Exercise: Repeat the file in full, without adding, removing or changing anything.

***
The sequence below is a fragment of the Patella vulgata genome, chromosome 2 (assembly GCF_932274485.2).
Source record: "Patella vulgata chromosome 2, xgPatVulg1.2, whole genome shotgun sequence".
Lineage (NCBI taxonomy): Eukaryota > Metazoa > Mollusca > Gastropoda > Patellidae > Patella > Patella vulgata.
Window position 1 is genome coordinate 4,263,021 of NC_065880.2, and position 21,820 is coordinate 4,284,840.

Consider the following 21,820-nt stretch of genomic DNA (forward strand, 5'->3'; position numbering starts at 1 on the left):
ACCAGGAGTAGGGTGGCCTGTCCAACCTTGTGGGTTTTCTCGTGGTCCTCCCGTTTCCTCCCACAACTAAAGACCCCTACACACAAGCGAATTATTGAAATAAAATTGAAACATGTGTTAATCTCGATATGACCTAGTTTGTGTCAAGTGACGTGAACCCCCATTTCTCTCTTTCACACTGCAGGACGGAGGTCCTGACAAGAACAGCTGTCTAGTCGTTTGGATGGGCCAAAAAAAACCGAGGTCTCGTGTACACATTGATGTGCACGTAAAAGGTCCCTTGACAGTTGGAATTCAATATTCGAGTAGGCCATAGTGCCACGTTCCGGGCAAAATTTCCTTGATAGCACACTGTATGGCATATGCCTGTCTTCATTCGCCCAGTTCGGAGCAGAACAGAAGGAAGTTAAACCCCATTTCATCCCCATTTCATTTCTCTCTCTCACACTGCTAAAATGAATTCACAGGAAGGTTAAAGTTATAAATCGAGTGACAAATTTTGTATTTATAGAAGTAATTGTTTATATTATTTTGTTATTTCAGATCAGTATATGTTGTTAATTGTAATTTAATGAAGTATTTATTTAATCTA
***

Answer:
The sequence below is a fragment of the Patella vulgata genome, chromosome 2 (assembly GCF_932274485.2).
Source record: "Patella vulgata chromosome 2, xgPatVulg1.2, whole genome shotgun sequence".
Lineage (NCBI taxonomy): Eukaryota > Metazoa > Mollusca > Gastropoda > Patellidae > Patella > Patella vulgata.
Window position 1 is genome coordinate 4,263,021 of NC_065880.2, and position 21,820 is coordinate 4,284,840.

Consider the following 21,820-nt stretch of genomic DNA (forward strand, 5'->3'; position numbering starts at 1 on the left):
ACCAGGAGTAGGGTGGCCTGTCCAACCTTGTGGGTTTTCTCGTGGTCCTCCCGTTTCCTCCCACAACTAAAGACCCCTACACACAAGCGAATTATTGAAATAAAATTGAAACATGTGTTAATCTCGATATGACCTAGTTTGTGTCAAGTGACGTGAACCCCCATTTCTCTCTTTCACACTGCAGGACGGAGGTCCTGACAAGAACAGCTGTCTAGTCGTTTGGATGGGCCAAAAAAAACCGAGGTCTCGTGTACACATTGATGTGCACGTAAAAGGTCCCTTGACAGTTGGAATTCAATATTCGAGTAGGCCATAGTGCCACGTTCCGGGCAAAATTTCCTTGATAGCACACTGTATGGCATATGCCTGTCTTCATTCGCCCAGTTCGGAGCAGAACAGAAGGAAGTTAAACCCCATTTCATCCCCATTTCATTTCTCTCTCTCACACTGCTAAAATGAATTCACAGGAAGGTTAAAGTTATAAATCGAGTGACAAATTTTGTATTTATAGAAGTAATTGTTTATATTATTTTGTTATTTCAGATCAGTATATGTTGTTAATTGTAATTTAATGAAGTATTTATTTAATCTA